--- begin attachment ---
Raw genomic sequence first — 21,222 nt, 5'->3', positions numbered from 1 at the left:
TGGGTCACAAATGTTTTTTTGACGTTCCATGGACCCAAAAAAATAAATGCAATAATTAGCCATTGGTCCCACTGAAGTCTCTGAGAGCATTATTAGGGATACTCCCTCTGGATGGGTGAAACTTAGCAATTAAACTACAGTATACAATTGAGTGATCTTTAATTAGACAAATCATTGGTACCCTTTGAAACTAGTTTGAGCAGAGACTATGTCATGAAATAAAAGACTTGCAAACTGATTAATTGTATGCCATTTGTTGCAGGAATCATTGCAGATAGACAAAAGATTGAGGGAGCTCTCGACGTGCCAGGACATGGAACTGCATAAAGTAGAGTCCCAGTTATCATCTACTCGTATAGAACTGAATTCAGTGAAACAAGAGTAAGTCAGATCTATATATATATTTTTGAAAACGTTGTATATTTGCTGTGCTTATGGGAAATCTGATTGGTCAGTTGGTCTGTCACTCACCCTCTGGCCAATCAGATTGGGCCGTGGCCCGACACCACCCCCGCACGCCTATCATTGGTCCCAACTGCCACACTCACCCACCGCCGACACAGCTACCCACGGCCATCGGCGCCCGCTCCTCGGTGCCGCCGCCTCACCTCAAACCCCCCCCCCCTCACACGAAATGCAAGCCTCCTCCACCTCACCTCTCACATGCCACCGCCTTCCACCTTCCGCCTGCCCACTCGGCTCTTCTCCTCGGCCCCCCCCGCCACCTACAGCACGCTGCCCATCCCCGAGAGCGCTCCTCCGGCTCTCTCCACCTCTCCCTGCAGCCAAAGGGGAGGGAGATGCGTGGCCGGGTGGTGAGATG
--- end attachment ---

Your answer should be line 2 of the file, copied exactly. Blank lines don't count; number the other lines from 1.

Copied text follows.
TGGGTCACAAATGTTTTTTTGACGTTCCATGGACCCAAAAAAATAAATGCAATAATTAGCCATTGGTCCCACTGAAGTCTCTGAGAGCATTATTAGGGATACTCCCTCTGGATGGGTGAAACTTAGCAATTAAACTACAGTATACAATTGAGTGATCTTTAATTAGACAAATCATTGGTACCCTTTGAAACTAGTTTGAGCAGAGACTATGTCATGAAATAAAAGACTTGCAAACTGATTAATTGTATGCCATTTGTTGCAGGAATCATTGCAGATAGACAAAAGATTGAGGGAGCTCTCGACGTGCCAGGACATGGAACTGCATAAAGTAGAGTCCCAGTTATCATCTACTCGTATAGAACTGAATTCAGTGAAACAAGAGTAAGTCAGATCTATATATATATTTTTGAAAACGTTGTATATTTGCTGTGCTTATGGGAAATCTGATTGGTCAGTTGGTCTGTCACTCACCCTCTGGCCAATCAGATTGGGCCGTGGCCCGACACCACCCCCGCACGCCTATCATTGGTCCCAACTGCCACACTCACCCACCGCCGACACAGCTACCCACGGCCATCGGCGCCCGCTCCTCGGTGCCGCCGCCTCACCTCAAACCCCCCCCCCCTCACACGAAATGCAAGCCTCCTCCACCTCACCTCTCACATGCCACCGCCTTCCACCTTCCGCCTGCCCACTCGGCTCTTCTCCTCGGCCCCCCCCGCCACCTACAGCACGCTGCCCATCCCCGAGAGCGCTCCTCCGGCTCTCTCCACCTCTCCCTGCAGCCAAAGGGGAGGGAGATGCGTGGCCGGGTGGTGAGATG